[an error occurred while processing this directive]
BBC News
watch One-Minute World News
Languages
Last Updated: Tuesday, 15 June, 2004, 14:42 GMT 15:42 UK
'Zarqawi note' admits Iraq strife
Abu Musab al-Zarqawi
Zarqawi is said to be behind many attacks against coalition troops
Suspected militant Abu Musab al-Zarqawi has purportedly written to Osama Bin Laden to admit his fighters face a struggle against US forces in Iraq.

The letter published on the website of a radical Islamist group in Iraq, Ansar al-Islam, says the grip is tightening "on the holy warriors' necks".

It was not possible to check the statement's authenticity.

Zarqawi is the prime suspect in many attacks around the world, including the beheading of an American in Iraq.

'Four enemies'

The US says it is highly probable the 38-year-old Jordanian national killed American contractor Nicholas Berg last month.

US authorities also accuse Zarqawi, believed to be a close ally of Bin Laden, of masterminding a series of spectacular suicide bombings in Iraq.

The unsigned statement on Ansar al-Islam's web site has the title "The text of Zarqawi's message to Osama Bin Laden about the holy war in Iraq."

Iraqi police secure the area around a bullet-riddled vehicle, Baghdad, May 2004
Iraqi police are in the militants' sights, the letter vows
The letter says their fighters, drawn from the ranks of "the elite Sunnis", face four kinds of enemies in Iraq: the US forces, the Kurds, the Iraqi police, army and agents, and the Shias.

It describes the Iraqi police and army as "the eyes of the occupiers, the ears with which they hear, and the hand with which they strike".

The holy warriors, the mujahideen, are determined to target them before the occupation takes hold, the letter vows.

But the fighters are facing difficulties and "with the spread of soldiers and police, the future is becoming frightening".

The aim is to undermine and abort the plans of the Iraqi government. Otherwise, the only choice is "to pack and leave for another land where we may carry the banner of [jihad] anew, or God may choose us as martyrs for His sake".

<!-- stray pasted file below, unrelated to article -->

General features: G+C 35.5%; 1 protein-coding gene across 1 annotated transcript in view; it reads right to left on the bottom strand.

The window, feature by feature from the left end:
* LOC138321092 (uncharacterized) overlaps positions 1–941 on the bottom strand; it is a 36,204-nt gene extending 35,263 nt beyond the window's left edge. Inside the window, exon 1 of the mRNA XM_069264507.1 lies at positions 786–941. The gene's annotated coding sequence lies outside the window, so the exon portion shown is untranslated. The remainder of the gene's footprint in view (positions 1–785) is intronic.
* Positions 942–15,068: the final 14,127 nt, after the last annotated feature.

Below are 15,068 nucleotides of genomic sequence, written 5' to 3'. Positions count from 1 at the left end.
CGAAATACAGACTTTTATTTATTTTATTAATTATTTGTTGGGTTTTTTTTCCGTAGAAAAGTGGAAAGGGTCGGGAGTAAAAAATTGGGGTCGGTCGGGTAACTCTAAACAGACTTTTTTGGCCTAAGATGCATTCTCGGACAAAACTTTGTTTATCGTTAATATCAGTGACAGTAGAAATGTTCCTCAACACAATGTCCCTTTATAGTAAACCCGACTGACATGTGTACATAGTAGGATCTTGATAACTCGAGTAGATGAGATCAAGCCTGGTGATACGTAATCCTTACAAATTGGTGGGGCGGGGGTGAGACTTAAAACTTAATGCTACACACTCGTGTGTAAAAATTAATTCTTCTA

Reward

It was not possible to verify the letter's provenance. Some observers are sceptical, noting that al-Qaeda rarely admits weakness.

Correspondents also say the number of deadly bombings in Iraq in recent weeks suggest insurgents are not having too many difficulties in carrying out attacks.

Large sections of the letter were identical to one purportedly between Zarqawi and the al-Qaeda leadership which US intelligence said it intercepted earlier in the year.

A Cairo-based expert on Islamic militant groups, Dia'a Rashwan, told the Associated Press news agency that he believed the latest statement was merely a rehash of that message.

In it, Zarqawi also allegedly lamented the failure to expel US troops from Iraq and suggested fomenting sectarian violence between Sunnis and Shias to bolster the resistance.

US authorities have offered a $10m reward for information leading to his death or capture.

Last week, the US-led coalition in Iraq said one of Zarqawi's top aides, Umar Baziyani, had been arrested.





PRODUCTS AND SERVICES

News Front Page | Africa | Americas | Asia-Pacific | Europe | Middle East | South Asia
UK | Business | Entertainment | Science/Nature | Technology | Health
Have Your Say | In Pictures | Week at a Glance | Country Profiles | In Depth | Programmes
Americas Africa Europe Middle East South Asia Asia Pacific